Shame: The “Nope” Emotion

Person leaning against the wall with arms crossed over legs, with head down on arms, with comic book effects. Ashley sees people for therapy in Minneapolis.

Shame is perceived and processed by our brains the same way it deals with a physical threat: it turns on our nervous system, and elicits strong responses to flee or freeze.

Shame is so sneaky, and so good at what it does, that a lot of times we don’t even register the shame as happening.  It can look like, “I should do this, or be this certain way,” or “Why did I do that?” or, “I have to do this right or people won’t like me, or will be upset.”  It can also be a lot more troubling with thoughts like, “I am worthless and unlovable.”  Shame is a heavy burden, and it is one that every single one of us carries.  

When shame rears its head, we find ways to avoid, distract, or soothe, usually without recognizing that shame is what is driving those instincts.  We literally “nope” out of it without even realizing it.  This, along with some self-conditioning, is how we end up engaging in the same patterns over and over.  Especially ones that may seem counter-intuitive, or counter-productive to our goals.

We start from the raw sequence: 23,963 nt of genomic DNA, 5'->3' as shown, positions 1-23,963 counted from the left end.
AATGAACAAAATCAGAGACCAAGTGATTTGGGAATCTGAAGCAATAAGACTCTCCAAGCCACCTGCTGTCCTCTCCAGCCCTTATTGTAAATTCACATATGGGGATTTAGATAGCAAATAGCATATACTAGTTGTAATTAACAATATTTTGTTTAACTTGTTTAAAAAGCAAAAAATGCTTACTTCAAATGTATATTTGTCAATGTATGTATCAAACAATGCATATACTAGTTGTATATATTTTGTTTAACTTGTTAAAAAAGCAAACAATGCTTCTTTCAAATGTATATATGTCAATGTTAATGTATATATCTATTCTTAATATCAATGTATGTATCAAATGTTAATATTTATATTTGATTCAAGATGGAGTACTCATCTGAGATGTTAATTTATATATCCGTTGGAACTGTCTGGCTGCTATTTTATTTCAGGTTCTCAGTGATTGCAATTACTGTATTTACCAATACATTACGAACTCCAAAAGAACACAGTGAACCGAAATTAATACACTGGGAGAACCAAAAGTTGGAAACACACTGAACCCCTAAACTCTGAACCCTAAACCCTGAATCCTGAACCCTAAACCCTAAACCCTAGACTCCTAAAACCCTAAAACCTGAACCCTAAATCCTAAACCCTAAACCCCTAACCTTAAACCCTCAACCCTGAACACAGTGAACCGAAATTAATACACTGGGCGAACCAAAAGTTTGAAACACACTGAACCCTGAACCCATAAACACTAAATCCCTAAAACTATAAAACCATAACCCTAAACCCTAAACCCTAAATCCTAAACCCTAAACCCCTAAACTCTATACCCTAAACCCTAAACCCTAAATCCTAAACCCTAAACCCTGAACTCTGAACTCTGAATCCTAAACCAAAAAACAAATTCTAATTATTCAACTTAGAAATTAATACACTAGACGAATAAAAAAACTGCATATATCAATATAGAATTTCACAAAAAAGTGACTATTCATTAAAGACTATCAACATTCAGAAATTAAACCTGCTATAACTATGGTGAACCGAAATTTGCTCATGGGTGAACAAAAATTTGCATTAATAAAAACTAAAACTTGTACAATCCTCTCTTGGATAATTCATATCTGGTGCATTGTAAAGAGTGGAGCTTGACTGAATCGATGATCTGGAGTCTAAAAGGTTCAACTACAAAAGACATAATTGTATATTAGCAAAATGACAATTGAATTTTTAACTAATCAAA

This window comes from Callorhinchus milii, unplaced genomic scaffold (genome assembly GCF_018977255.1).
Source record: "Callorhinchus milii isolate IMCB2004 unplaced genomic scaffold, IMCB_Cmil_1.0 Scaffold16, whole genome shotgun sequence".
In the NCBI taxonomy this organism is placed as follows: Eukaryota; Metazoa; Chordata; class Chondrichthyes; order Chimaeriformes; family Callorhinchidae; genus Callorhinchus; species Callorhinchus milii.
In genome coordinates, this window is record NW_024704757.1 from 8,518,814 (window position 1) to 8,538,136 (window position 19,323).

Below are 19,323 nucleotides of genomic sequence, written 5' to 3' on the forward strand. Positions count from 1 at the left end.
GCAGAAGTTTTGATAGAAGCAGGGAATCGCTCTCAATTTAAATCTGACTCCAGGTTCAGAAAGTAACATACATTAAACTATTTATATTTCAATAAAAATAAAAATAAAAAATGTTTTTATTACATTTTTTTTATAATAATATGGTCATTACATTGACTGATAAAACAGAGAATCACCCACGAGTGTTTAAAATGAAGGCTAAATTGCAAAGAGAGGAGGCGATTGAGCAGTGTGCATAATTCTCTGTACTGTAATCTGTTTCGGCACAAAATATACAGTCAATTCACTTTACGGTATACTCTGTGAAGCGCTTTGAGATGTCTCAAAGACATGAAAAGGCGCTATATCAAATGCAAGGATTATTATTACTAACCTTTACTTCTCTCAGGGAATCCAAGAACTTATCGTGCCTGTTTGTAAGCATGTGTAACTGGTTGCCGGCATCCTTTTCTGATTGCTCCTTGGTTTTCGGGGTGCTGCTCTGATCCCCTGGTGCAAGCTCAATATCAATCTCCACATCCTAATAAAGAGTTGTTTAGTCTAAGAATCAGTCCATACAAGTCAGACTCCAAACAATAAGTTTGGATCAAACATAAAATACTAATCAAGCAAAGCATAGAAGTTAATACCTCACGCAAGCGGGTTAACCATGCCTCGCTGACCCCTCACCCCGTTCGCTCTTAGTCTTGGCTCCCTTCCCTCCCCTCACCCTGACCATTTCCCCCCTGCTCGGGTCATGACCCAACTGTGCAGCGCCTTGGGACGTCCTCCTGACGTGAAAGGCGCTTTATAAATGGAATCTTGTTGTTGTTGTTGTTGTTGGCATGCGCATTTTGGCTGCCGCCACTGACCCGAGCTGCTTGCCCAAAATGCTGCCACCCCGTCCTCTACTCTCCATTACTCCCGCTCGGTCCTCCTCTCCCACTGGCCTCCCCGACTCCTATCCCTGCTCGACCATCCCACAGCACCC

For instance, if I feel shame about my weight, my instinct might be to eat a candy bar.  From the outside this seems illogical, but in reality it is very adaptive, and my brain doing its best to soothe that shame recoil.  My brain knows that a candy bar will temporarily make me feel better.  It will give me a sugar rush, and release some feel-good chemicals that my brain will eat up with glee.  My brain, in that moment, doesn’t care that I will crash later and probably feel more shame.  It is just looking to survive that unbearable moment of shame in the first place.  

Shame is also hard, because, like I mentioned, it turns on our nervous system the same way as a physical threat.  When our nervous system turns on it becomes difficult to reason, think logically, and form memories.  Our brains also become very self-centered because they are focused solely on our survival.  This is not a conscious process, and is not in our control.  The thing we can do is realize that it is happening, and engage in more intentional ways to soothe our nervous systems and address the shame.  One of the best ways to do that is through self-compassion, which I’ll talk about more in a future post.

If you notice shame showing up in your life, or are feeling stuck in patterns that feel miserable, check out our contact page to make an appointment today.

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